Some years ago a colleague – a very conscientious hardworking staff member – was boldly declaring she enjoyed 50 leave days a year! Naturally as everyone else only had 25 days leave a year we wanted to know what was going on (writing as a Brit due sympathies to USA colleagues who continue the noble vacation ethic of the Founding Fathers). She pointed out somewhat dryly that she enjoyed not only her own 25 vacation days but a further 25 days at work when her boss was on vacation. As her “boss” I had to admire this stoical point of view.
We are approaching that time of year where many are thinking about vacation and holiday. It is also the time managers get caught out when discovering key personnel are away presumably enjoying themselves. Of course “key” redefines itself at this time. It won’t be the first time the absence of the quiet conscientious worker in a “small” part of the process brings the whole system to a grinding halt. In the main “weightier” process is brought into sharp focus as auto-responders hit the network heralding re-alignment of project schedules and business goals. They also reveal the staff who could keep things on course also “jetted” out a few days earlier. Workplace tension increases, blame culture kicks-in and the unstated implication of the “I’ve already paid my deposit” riposte is uttered in hushed tones over the water-cooler.
When staff encounter large chunks of leave, “ring-fenced” several months, if not a year earlier, for popular holiday periods they feel aggrieved. Facing little pity from others who got their vacation schedule sorted “in good time” only makes resentment worse. Nevertheless managers learn to live with a few irksome weeks of leave “grabbing” and figure out how to make up later. Eventually the popular holiday periods are out of the way, staff get back and settle down to business. If only it was that simple. Staff who have worked all through the holiday period now take their banked vacation for an out of season group soirée. Vacation and leave scheduling can be an all round year nightmare.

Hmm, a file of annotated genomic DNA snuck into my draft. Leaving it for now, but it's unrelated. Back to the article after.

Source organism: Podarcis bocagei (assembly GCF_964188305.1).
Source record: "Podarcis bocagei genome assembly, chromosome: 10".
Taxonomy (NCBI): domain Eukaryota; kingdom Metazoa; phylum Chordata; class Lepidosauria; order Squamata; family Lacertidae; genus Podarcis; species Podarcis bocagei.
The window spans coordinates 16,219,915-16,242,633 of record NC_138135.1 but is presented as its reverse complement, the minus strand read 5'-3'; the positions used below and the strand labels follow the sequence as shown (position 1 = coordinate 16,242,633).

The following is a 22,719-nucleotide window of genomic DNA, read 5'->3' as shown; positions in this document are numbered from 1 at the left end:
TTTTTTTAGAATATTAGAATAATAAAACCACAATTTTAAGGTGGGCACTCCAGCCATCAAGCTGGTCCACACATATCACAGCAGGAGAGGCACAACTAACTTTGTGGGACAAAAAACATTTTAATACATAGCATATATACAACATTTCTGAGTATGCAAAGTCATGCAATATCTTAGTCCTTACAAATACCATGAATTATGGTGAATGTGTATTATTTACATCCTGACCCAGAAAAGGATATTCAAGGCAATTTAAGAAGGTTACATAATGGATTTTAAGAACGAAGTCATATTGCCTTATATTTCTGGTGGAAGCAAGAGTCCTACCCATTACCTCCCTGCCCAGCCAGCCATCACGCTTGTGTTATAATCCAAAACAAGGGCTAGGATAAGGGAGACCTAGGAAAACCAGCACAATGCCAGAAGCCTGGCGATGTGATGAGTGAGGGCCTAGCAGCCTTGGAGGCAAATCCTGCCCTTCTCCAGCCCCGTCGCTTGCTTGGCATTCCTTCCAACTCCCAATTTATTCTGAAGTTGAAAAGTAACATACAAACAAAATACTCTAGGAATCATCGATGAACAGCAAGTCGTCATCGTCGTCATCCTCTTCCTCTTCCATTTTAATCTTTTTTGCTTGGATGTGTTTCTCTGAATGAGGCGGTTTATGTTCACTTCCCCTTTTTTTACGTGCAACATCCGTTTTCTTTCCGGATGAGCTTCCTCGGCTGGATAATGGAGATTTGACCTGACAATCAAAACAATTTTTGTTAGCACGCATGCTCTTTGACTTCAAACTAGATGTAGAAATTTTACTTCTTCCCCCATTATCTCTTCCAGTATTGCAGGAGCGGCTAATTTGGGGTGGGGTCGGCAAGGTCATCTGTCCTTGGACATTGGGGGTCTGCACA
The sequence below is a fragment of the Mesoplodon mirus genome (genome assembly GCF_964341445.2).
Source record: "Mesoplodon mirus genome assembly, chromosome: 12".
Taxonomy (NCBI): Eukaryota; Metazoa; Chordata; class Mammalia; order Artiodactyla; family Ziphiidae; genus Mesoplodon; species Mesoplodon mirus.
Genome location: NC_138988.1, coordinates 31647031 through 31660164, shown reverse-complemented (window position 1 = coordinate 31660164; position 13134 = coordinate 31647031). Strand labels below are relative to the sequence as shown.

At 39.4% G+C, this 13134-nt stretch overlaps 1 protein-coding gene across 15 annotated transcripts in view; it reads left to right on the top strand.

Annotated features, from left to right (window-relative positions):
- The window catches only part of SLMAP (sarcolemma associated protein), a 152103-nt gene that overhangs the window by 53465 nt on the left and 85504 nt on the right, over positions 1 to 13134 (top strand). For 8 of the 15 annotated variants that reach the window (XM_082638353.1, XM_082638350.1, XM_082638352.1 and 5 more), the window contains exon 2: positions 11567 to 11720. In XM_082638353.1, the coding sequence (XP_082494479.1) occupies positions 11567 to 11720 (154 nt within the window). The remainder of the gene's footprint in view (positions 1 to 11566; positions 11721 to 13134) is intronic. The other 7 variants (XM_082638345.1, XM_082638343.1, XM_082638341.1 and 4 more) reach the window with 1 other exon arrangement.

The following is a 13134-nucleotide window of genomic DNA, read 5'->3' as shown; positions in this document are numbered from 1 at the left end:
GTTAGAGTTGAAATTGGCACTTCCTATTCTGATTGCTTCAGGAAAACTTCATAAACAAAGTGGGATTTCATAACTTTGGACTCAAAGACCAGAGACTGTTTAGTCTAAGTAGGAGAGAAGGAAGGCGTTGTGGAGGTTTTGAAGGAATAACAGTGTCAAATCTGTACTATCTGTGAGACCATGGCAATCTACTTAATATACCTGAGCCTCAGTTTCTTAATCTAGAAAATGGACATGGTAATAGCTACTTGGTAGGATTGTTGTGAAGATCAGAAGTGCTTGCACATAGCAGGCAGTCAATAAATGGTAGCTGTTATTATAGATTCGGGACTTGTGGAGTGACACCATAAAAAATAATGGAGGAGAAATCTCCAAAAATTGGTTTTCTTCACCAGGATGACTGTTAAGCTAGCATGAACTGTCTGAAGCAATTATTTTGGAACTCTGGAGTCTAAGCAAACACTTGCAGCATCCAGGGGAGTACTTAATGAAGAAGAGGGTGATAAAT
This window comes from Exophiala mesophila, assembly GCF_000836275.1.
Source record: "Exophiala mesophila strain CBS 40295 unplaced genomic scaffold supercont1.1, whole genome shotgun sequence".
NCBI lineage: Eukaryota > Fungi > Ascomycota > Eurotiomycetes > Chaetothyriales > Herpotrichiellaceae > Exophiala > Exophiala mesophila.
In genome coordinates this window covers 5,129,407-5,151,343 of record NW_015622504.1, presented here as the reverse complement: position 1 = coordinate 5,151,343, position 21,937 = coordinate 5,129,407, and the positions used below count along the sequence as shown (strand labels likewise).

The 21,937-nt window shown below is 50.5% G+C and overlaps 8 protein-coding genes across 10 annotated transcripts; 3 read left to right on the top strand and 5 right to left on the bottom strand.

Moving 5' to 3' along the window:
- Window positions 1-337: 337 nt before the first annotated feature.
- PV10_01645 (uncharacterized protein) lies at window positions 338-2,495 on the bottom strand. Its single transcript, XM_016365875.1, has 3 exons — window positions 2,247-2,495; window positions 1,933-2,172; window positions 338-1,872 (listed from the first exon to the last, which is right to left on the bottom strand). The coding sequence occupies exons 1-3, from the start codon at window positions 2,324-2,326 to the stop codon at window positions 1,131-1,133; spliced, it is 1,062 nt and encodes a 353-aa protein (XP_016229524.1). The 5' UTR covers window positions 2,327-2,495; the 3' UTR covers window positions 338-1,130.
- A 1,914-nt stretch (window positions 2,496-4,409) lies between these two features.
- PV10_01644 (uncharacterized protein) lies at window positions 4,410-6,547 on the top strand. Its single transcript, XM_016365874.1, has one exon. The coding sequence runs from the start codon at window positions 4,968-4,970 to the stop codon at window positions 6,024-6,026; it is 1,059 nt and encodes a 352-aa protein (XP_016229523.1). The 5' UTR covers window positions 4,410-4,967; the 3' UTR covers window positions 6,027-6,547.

Poor vacation or leave scheduling can raise staff temperature that will keep them warm right through the winter months and into the following year. If that isn’t bad enough it can be more serious for the business. Missed deadlines, extended time to market and frustrated customers. Without a proper system of vacation scheduling managers may learn to ignore staff resentment, or even the wrath of senior management. Few managers however can learn to ignore the pincer grip of both.
Being caught like this need not happen. Good vacation or leave scheduling involves planning ahead and that much seems obvious. It is the context of other business goals and workplace scheduling that is often missing which leads to these conflicts. Simply recording a vacation balance against a staff leave entitlement is not good enough. All that does is tell you when someone can’t have anymore vacation or …